" Doctor Swift) were intended by Sept. 1806.
“ providence to govern our passions, R. Jamieson, A.M. and F.A.S. 2 yet,
it seems that in two points of vols. 8vo. 11. ls. boards. " the greatest moment to the being The Evidences of the Christian Re. " and continuance of the world, God ligion, with additional Discourses. " hath intended our passions to pre- Collected from the writings of the « vail over reason. The first is the pro- Right Hon. Joseph Addison, 8vo. “ pagation of our species, since no Theological Lectures, by Joseph 6 wise man ever married from the Robertson, D. D. 8vo. 66 dictates of reason. The other is The Leading Features of the Gospel " the love of life, which, from the delineated, by the Rev. N. Sloan, « dictates of reason, every man would Minister of Dornok, Dumfries-shire, " despise and wish it at an end, or 8vo. 7. 6d. "s that it never had a beginning." Swift Vol. XI. p. 265. Edinburgh Scottish Literary Intelligence. edition, 1778.
Mr Pinkerton has taken no notice DREDMONSON of Edinburgh of the inscription in golden letters on a black marble upon the bridge No.
a treatise on the varieties, consetre Dame, although written by San- quences, and treatment of Ophthal. teuil, and expressed with much ele. mia, with a preliminary inquiry ingance. As many of our readers may to its contagious nature, not have met with it, we take this Mr Brewster, who has been so sucopportunity of presenting them with cessful in editing Ferguson's Leca copy :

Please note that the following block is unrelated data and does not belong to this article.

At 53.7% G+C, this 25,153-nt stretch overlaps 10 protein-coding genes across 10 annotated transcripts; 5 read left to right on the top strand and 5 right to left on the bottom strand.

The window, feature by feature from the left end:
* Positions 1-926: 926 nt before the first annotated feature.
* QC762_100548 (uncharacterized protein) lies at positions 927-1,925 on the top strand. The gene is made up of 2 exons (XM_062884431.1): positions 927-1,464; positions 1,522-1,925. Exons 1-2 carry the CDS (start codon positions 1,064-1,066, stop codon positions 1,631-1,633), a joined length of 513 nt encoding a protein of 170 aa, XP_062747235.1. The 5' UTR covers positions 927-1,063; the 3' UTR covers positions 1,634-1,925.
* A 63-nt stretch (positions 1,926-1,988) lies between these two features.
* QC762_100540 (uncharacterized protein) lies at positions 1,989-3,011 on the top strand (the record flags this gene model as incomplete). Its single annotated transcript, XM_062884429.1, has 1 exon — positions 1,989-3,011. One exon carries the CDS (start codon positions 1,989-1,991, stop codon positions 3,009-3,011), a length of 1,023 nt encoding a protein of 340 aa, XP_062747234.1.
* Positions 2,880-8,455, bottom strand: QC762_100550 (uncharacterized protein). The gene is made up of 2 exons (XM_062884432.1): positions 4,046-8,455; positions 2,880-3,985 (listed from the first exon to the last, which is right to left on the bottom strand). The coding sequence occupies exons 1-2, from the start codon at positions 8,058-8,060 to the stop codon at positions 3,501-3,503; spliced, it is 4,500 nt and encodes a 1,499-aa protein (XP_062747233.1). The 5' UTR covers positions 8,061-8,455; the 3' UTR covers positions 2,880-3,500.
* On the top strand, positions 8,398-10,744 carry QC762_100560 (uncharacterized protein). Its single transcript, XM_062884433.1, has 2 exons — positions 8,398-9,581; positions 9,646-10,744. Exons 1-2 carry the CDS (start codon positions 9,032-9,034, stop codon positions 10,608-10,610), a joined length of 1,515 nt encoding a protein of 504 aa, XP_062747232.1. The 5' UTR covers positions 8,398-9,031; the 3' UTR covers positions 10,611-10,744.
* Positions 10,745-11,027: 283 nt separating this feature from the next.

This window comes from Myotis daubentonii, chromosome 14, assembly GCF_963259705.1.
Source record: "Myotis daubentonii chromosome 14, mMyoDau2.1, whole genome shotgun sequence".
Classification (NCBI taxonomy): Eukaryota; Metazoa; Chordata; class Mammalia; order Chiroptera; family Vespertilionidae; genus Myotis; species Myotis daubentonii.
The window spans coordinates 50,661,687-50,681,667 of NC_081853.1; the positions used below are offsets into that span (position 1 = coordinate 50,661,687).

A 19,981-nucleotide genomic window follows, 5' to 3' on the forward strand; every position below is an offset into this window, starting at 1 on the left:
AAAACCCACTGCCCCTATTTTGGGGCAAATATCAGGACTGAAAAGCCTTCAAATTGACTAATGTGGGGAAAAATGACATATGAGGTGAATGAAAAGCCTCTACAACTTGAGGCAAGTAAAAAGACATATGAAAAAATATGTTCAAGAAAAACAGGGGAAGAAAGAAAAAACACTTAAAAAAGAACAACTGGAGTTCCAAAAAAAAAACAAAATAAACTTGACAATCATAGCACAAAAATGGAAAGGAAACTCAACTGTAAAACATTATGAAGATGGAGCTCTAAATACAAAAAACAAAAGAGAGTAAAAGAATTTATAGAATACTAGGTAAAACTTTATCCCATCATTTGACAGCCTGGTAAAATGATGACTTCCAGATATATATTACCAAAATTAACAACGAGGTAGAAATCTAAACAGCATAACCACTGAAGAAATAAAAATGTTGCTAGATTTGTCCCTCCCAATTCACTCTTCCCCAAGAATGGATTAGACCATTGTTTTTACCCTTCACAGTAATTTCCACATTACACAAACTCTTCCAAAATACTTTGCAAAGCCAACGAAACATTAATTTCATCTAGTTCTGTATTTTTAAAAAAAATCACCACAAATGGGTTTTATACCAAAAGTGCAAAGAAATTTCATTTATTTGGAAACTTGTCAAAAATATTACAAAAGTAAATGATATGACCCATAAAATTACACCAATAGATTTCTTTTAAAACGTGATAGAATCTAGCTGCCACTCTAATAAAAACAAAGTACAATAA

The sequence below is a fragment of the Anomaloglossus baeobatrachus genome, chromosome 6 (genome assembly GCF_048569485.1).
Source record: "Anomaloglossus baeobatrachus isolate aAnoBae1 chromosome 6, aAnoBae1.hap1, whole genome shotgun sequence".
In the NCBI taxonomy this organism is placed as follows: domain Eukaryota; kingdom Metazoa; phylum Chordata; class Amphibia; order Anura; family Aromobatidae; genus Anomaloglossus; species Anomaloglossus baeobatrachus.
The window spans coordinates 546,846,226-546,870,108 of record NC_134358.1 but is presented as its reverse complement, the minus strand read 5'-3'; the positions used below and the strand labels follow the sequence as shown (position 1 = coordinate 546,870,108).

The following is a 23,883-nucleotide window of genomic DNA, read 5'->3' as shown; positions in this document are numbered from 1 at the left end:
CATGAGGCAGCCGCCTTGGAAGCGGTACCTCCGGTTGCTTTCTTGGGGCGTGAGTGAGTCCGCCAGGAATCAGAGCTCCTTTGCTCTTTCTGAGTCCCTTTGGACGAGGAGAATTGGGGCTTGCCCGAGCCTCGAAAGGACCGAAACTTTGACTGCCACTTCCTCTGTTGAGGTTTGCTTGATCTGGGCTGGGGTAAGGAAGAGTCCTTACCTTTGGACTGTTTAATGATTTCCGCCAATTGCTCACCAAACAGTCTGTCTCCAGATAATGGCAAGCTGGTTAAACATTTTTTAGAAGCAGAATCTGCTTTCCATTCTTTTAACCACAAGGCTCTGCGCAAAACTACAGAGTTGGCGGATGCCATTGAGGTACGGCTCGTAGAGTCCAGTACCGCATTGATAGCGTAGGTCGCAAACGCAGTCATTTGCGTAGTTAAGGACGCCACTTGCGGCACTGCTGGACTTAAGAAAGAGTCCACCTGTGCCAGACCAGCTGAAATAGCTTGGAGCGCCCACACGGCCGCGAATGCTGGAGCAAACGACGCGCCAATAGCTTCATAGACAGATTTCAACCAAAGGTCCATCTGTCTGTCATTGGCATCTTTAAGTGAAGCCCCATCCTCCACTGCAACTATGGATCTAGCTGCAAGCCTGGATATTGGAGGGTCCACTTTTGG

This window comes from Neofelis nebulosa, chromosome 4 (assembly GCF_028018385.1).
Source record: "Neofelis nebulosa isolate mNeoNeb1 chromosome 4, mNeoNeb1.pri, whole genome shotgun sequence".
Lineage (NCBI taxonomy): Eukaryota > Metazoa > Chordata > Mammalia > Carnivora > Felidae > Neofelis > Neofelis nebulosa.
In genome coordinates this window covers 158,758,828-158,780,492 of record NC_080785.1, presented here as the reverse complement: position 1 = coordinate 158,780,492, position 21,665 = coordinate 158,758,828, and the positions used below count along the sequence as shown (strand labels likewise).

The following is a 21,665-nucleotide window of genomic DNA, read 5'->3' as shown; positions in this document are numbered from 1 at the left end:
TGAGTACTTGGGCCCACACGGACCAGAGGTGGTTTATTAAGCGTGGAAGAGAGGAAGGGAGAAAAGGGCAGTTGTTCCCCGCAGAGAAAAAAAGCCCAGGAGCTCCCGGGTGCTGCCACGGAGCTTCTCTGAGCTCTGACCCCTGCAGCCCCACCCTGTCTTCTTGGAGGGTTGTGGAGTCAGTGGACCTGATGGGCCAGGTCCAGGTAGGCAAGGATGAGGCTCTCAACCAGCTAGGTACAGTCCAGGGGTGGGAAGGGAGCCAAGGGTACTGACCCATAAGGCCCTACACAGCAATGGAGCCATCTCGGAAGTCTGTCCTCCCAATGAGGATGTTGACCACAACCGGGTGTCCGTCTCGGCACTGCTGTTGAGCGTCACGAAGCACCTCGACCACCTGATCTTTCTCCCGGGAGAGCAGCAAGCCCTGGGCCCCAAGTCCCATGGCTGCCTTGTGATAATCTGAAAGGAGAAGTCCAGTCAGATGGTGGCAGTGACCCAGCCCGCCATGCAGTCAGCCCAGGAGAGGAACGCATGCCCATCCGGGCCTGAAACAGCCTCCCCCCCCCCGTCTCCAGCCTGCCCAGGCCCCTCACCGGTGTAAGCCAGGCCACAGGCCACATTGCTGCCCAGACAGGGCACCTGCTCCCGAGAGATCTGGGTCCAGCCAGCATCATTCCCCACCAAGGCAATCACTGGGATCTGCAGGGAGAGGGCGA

tures, has now in the press a new
edition of that writer's Treatise on Sequana cum primum Reginæ allabitur
Astronomy. urbi, “ Tardat præcipites ambitiosus aquas.
De Fouquier has translated into “ Captus'amore loci, cursnm obliviscitur an- French Dr John Brown's Elements ceps,
of Medicine from the Original LaQuo furat, et dulces nectit in urbe mo
tin, with those additions which the “ Hinc varios implens fluctu subeunte cana
author made in his English edition. les,
The Earl of Buchan is collecting all the “ Fons fieri gaudet qui modo flumen e
MSS. and drawings of the late Me “ Anno 1676."
Barry, with a view to publish them
for the benefit of some indigent reUpon the whole, we are of opinion
lations of that celebrated artist. that there is but little amusement, and hardly any instruction to reaped by a perusal of the “ Recol.
LITERARY INTELLIGENCE, ENGLISH " lections of Paris.”
THE Journal of Modern and Contem. New Works published in EDINBURGH.
porary Voyages and Travels is now giving to the public, Translations of Du.
to pieces. By Walter Scott, Esq. pons' recent and highly curious Travels 8vo. 7s. 6d.
in the Carracas. The next ensuing voPopular Ballads and Songs, from · lume will contain Sarykschew's Voyage tradition MSS. and scarce editions, the Russian, an unpublished Voyage to
in the Northern Ocean, translated from with translations of similar pieces, China, and new Travels in the Crimea. from the ancient Danish language, The following account of the number and a few originals, by the Editor, of copies said to be regularly sold of the
principal London Magazines and Re. upon it, it might be printed, and intelli. views, has lately appeared in several re- gent divines called upon to give their spectable journals and newspapers. opinions with respect to it. This has
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A Danish Dictionary, on a plan simiJournal of new Voyages and